Australian Museum Journal The external features of the heads of leafhoppers (Homoptera, Cicadelloidea)

Shortform:
Evans, 1975, Rec. Aust. Mus. 29(14): 407–439
Author(s):
Evans, J. W.
Year published:
1975
Title:
The external features of the heads of leafhoppers (Homoptera, Cicadelloidea)
Serial title:
Records of the Australian Museum
Volume:
29
Issue:
14
Start page:
407
End page:
439
DOI:
10.3853/j.0067-1975.29.1975.188
Language:
English
Date published:
05 May 1975
Cover date:
05 May 1975
ISSN:
0067-1975
CODEN:
RAUMAJ
Publisher:
The Australian Museum
Place published:
Sydney, Australia
Subjects:
INSECTA: HOMOPTERA
Digitized:
03 March 2009
Available online:
01 April 2009
Reference number:
188
EndNote package:
EndNote file
Title page:
Title page (175kb PDF)
Complete work:
Complete work (2792kb PDF)

Abstract

[Summary]. The external features of the heads of insects comprised in the superfamily Cicadelloidea are described and they are shown to be extremely unstable in comparison with those of insects in the other superfamilies of the Auchenorrhyncha.

By using a series of weighted characters an attempt is made to assess the evolutionary levels, and periods of geological origin, of the species selected for illustration. Possible homologies of the sclerites, sutures, and clefts, of the heads of leafhoppers are discussed.

[Introduction]. The heads of adult insects comprised in a single family or superfamily are usually stabilized at approximately the same level of evolutionary development and, moreover, resemble each other in general appearance. For this reason, insect groups, to which neither of these generalizations apply, are of unusual interest.

Outstanding, and possibly pre-eminent amongst such groups, is the superfamily Cicadelloidea. It is the purpose of this paper to draw attention to this phenomenon in leafhopper heads and to discuss its varied significance.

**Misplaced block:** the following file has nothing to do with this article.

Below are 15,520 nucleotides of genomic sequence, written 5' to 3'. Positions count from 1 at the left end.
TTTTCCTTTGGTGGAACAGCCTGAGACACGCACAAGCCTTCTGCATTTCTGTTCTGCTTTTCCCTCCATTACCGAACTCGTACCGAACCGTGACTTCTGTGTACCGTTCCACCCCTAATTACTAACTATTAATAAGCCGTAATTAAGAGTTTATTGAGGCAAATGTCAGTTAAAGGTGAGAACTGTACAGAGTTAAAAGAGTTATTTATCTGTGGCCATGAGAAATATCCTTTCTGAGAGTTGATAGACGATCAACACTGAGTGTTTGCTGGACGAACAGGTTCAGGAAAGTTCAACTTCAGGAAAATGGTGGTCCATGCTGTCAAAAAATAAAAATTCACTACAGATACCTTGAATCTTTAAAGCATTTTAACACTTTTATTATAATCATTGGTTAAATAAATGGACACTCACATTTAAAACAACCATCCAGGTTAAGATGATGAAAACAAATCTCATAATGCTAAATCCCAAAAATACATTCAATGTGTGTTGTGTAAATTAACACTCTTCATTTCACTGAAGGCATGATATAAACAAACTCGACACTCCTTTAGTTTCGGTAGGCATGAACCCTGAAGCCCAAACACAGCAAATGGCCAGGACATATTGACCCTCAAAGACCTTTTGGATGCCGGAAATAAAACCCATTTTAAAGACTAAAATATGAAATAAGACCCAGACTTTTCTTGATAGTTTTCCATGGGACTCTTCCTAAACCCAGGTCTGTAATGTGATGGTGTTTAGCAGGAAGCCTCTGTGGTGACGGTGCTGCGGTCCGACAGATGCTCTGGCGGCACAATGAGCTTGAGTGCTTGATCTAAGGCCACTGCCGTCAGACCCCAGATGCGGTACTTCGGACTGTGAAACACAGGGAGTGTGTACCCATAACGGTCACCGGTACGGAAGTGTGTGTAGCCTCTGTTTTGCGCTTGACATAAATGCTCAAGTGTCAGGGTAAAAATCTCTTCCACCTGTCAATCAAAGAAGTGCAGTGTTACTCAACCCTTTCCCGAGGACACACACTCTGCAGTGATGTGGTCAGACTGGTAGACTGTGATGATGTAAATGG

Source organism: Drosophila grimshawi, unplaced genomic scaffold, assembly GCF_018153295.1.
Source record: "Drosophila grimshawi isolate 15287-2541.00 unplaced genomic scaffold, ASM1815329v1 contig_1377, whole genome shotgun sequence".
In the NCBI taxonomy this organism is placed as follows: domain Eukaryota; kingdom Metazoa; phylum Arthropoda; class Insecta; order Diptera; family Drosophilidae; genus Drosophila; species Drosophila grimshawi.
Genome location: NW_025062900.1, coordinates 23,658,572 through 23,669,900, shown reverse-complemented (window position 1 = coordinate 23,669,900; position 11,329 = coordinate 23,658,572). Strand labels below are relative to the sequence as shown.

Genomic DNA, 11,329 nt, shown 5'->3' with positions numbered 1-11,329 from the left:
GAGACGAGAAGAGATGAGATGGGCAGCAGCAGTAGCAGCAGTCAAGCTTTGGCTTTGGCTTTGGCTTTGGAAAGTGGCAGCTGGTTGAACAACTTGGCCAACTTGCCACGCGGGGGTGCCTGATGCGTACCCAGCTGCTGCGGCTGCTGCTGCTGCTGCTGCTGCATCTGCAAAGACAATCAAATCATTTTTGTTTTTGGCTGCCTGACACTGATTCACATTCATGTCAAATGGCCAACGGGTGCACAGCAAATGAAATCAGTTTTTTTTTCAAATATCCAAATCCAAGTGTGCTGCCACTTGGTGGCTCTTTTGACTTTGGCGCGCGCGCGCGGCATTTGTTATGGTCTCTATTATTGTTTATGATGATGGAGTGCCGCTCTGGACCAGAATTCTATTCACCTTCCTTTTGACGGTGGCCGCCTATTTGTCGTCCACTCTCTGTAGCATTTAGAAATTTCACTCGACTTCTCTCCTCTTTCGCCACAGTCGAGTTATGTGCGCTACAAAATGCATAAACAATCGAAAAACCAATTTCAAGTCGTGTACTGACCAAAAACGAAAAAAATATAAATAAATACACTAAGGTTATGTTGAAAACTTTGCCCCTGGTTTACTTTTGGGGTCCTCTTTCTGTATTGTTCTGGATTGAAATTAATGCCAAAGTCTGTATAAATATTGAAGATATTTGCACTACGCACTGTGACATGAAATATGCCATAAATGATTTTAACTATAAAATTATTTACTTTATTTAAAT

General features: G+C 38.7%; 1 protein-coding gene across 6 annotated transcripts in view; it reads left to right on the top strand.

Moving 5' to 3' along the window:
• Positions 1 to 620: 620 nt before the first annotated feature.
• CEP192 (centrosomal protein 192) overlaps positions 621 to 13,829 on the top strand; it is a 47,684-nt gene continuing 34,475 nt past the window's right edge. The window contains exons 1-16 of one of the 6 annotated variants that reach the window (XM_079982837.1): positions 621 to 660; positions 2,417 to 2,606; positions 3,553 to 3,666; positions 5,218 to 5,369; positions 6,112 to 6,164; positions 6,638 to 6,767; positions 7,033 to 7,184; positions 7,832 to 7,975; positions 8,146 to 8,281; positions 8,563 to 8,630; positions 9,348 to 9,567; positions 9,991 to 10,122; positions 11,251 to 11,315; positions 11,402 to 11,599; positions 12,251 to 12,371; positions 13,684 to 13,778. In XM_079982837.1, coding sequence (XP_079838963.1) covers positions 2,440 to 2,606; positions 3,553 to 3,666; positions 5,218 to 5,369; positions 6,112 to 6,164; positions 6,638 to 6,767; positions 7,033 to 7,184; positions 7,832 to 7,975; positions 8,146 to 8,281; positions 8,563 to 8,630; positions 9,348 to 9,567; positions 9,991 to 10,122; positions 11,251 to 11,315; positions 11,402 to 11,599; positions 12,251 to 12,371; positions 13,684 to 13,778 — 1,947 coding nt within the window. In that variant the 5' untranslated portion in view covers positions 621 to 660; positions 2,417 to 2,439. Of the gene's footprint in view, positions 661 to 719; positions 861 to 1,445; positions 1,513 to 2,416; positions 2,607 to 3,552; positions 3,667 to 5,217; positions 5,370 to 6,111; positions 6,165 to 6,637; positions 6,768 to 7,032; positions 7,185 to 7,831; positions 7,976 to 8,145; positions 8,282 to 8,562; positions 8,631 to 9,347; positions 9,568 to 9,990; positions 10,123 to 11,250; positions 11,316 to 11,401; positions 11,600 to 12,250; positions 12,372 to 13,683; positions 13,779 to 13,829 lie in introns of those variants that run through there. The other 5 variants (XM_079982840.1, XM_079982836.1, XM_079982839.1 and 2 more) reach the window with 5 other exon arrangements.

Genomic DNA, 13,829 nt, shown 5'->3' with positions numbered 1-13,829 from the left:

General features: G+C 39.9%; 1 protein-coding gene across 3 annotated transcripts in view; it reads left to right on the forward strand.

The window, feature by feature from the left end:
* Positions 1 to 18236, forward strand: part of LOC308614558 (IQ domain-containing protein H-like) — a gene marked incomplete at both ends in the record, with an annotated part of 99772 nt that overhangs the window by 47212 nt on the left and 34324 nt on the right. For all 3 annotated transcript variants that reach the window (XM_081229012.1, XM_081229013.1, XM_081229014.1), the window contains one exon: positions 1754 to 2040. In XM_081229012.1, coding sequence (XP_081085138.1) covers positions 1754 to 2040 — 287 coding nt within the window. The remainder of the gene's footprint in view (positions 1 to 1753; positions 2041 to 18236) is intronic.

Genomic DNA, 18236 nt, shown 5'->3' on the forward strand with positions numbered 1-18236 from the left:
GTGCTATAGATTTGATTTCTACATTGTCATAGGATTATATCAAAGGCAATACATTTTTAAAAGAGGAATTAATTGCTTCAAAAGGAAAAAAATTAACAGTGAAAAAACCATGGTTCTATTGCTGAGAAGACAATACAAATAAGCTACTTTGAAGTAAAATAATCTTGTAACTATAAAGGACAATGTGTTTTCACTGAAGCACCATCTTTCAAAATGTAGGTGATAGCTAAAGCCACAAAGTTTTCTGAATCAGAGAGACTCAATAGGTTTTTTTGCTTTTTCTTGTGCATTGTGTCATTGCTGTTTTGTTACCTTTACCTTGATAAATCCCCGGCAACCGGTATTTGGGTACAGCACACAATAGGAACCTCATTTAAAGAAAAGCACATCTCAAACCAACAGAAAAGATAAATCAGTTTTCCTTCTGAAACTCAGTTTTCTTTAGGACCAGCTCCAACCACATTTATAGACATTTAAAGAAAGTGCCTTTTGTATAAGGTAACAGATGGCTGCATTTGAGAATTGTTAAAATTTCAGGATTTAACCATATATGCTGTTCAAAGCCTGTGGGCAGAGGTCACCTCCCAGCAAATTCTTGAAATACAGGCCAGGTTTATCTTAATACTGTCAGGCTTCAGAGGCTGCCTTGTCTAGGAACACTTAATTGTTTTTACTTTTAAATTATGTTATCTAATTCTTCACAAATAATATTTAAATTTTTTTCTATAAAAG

A claim that cicadelloid heads may differ more from each other in general appearance than do insects comprised in other superfamilies would, by itself, be impossible to substantiate. Thus, for example, the heads of insects in a related superfamily, the Fulgoroidea, are even more diverse in appearance. The differences, however, which separate fulgoroid heads from each other are essentially of a superficial nature unlike those between the heads of many of the Cicadelloidea. Some of the latter differ from others so considerably that heads of insects of presumed Mesozoic origin can be readily distinguished from others of more recent development, and differences may exist between the heads of species belonging to a single genus of a greater magnitude than the ones separating from each other the heads either of all the Cercopoidea or of all the Cicadoidea.

For purposes of comparison with the Cicadelloidea the basic structural characteristics of the heads of insects comprised in each of the three other superfamilies of the Auchenorrhyncha need to be noted.

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